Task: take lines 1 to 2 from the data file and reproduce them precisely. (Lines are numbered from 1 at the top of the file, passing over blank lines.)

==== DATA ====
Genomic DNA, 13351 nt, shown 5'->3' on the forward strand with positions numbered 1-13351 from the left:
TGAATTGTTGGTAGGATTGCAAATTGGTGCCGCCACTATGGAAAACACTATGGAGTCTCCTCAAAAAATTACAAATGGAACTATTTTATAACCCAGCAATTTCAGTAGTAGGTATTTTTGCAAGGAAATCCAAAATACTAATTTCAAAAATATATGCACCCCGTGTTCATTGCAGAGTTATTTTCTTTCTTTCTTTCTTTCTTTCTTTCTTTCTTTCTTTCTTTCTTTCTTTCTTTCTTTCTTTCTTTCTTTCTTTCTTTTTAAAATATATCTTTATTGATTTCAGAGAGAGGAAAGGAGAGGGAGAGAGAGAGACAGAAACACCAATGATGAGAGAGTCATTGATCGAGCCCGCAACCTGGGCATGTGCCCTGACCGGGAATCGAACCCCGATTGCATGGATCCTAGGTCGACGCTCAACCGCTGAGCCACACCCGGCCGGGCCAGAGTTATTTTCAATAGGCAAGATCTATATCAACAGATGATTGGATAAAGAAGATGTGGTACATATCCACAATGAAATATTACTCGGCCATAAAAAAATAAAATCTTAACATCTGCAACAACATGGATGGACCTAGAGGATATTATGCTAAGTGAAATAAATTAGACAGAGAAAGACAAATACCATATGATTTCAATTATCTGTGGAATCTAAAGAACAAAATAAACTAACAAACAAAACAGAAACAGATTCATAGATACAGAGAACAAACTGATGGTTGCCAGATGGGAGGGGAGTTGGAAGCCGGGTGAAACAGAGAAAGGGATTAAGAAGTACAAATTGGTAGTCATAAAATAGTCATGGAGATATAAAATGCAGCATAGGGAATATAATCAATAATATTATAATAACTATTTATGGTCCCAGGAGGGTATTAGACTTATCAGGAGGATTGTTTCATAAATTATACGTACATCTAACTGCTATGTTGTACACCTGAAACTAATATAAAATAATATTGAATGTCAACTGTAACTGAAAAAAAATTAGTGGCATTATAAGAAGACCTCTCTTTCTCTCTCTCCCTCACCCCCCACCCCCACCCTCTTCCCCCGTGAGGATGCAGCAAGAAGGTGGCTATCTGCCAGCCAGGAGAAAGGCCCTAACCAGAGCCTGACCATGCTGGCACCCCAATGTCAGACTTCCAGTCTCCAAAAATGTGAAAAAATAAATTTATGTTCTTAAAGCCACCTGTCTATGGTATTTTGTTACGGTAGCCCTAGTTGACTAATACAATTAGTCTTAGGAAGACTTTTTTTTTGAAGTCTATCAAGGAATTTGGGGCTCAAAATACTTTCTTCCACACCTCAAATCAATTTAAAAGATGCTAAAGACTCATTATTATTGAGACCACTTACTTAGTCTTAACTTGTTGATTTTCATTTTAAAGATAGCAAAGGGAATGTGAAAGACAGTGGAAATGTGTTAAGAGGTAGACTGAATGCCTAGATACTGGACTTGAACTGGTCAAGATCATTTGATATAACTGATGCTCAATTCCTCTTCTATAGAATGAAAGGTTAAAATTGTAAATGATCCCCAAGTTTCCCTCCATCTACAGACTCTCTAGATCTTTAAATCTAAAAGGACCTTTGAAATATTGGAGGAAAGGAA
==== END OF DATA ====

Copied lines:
Genomic DNA, 13351 nt, shown 5'->3' on the forward strand with positions numbered 1-13351 from the left:
TGAATTGTTGGTAGGATTGCAAATTGGTGCCGCCACTATGGAAAACACTATGGAGTCTCCTCAAAAAATTACAAATGGAACTATTTTATAACCCAGCAATTTCAGTAGTAGGTATTTTTGCAAGGAAATCCAAAATACTAATTTCAAAAATATATGCACCCCGTGTTCATTGCAGAGTTATTTTCTTTCTTTCTTTCTTTCTTTCTTTCTTTCTTTCTTTCTTTCTTTCTTTCTTTCTTTCTTTCTTTCTTTCTTTCTTTTTAAAATATATCTTTATTGATTTCAGAGAGAGGAAAGGAGAGGGAGAGAGAGAGACAGAAACACCAATGATGAGAGAGTCATTGATCGAGCCCGCAACCTGGGCATGTGCCCTGACCGGGAATCGAACCCCGATTGCATGGATCCTAGGTCGACGCTCAACCGCTGAGCCACACCCGGCCGGGCCAGAGTTATTTTCAATAGGCAAGATCTATATCAACAGATGATTGGATAAAGAAGATGTGGTACATATCCACAATGAAATATTACTCGGCCATAAAAAAATAAAATCTTAACATCTGCAACAACATGGATGGACCTAGAGGATATTATGCTAAGTGAAATAAATTAGACAGAGAAAGACAAATACCATATGATTTCAATTATCTGTGGAATCTAAAGAACAAAATAAACTAACAAACAAAACAGAAACAGATTCATAGATACAGAGAACAAACTGATGGTTGCCAGATGGGAGGGGAGTTGGAAGCCGGGTGAAACAGAGAAAGGGATTAAGAAGTACAAATTGGTAGTCATAAAATAGTCATGGAGATATAAAATGCAGCATAGGGAATATAATCAATAATATTATAATAACTATTTATGGTCCCAGGAGGGTATTAGACTTATCAGGAGGATTGTTTCATAAATTATACGTACATCTAACTGCTATGTTGTACACCTGAAACTAATATAAAATAATATTGAATGTCAACTGTAACTGAAAAAAAATTAGTGGCATTATAAGAAGACCTCTCTTTCTCTCTCTCCCTCACCCCCCACCCCCACCCTCTTCCCCCGTGAGGATGCAGCAAGAAGGTGGCTATCTGCCAGCCAGGAGAAAGGCCCTAACCAGAGCCTGACCATGCTGGCACCCCAATGTCAGACTTCCAGTCTCCAAAAATGTGAAAAAATAAATTTATGTTCTTAAAGCCACCTGTCTATGGTATTTTGTTACGGTAGCCCTAGTTGACTAATACAATTAGTCTTAGGAAGACTTTTTTTTTGAAGTCTATCAAGGAATTTGGGGCTCAAAATACTTTCTTCCACACCTCAAATCAATTTAAAAGATGCTAAAGACTCATTATTATTGAGACCACTTACTTAGTCTTAACTTGTTGATTTTCATTTTAAAGATAGCAAAGGGAATGTGAAAGACAGTGGAAATGTGTTAAGAGGTAGACTGAATGCCTAGATACTGGACTTGAACTGGTCAAGATCATTTGATATAACTGATGCTCAATTCCTCTTCTATAGAATGAAAGGTTAAAATTGTAAATGATCCCCAAGTTTCCCTCCATCTACAGACTCTCTAGATCTTTAAATCTAAAAGGACCTTTGAAATATTGGAGGAAAGGAA